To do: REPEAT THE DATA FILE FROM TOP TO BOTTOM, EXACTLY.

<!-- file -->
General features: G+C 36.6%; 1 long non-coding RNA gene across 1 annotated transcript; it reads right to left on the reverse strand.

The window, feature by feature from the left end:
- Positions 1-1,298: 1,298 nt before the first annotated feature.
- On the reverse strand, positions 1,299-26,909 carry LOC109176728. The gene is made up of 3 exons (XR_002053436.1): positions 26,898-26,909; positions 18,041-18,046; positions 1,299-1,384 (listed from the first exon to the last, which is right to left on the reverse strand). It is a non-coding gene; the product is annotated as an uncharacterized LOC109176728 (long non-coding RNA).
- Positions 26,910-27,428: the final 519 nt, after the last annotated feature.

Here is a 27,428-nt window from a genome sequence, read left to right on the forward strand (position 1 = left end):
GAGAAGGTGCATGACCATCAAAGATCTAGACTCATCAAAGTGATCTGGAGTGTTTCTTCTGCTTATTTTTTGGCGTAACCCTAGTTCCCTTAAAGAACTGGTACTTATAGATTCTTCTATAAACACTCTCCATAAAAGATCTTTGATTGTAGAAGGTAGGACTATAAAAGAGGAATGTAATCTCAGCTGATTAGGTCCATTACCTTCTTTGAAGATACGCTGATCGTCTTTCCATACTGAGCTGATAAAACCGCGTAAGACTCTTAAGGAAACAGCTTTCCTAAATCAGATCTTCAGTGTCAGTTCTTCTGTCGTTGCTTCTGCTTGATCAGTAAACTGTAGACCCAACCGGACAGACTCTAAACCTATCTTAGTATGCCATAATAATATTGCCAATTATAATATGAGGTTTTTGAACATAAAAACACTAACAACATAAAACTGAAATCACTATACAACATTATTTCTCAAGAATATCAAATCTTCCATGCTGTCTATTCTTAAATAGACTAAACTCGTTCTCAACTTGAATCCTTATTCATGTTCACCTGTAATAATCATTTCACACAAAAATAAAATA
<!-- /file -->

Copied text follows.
General features: G+C 36.6%; 1 long non-coding RNA gene across 1 annotated transcript; it reads right to left on the reverse strand.

The window, feature by feature from the left end:
- Positions 1-1,298: 1,298 nt before the first annotated feature.
- On the reverse strand, positions 1,299-26,909 carry LOC109176728. The gene is made up of 3 exons (XR_002053436.1): positions 26,898-26,909; positions 18,041-18,046; positions 1,299-1,384 (listed from the first exon to the last, which is right to left on the reverse strand). It is a non-coding gene; the product is annotated as an uncharacterized LOC109176728 (long non-coding RNA).
- Positions 26,910-27,428: the final 519 nt, after the last annotated feature.

Here is a 27,428-nt window from a genome sequence, read left to right on the forward strand (position 1 = left end):
GAGAAGGTGCATGACCATCAAAGATCTAGACTCATCAAAGTGATCTGGAGTGTTTCTTCTGCTTATTTTTTGGCGTAACCCTAGTTCCCTTAAAGAACTGGTACTTATAGATTCTTCTATAAACACTCTCCATAAAAGATCTTTGATTGTAGAAGGTAGGACTATAAAAGAGGAATGTAATCTCAGCTGATTAGGTCCATTACCTTCTTTGAAGATACGCTGATCGTCTTTCCATACTGAGCTGATAAAACCGCGTAAGACTCTTAAGGAAACAGCTTTCCTAAATCAGATCTTCAGTGTCAGTTCTTCTGTCGTTGCTTCTGCTTGATCAGTAAACTGTAGACCCAACCGGACAGACTCTAAACCTATCTTAGTATGCCATAATAATATTGCCAATTATAATATGAGGTTTTTGAACATAAAAACACTAACAACATAAAACTGAAATCACTATACAACATTATTTCTCAAGAATATCAAATCTTCCATGCTGTCTATTCTTAAATAGACTAAACTCGTTCTCAACTTGAATCCTTATTCATGTTCACCTGTAATAATCATTTCACACAAAAATAAAATA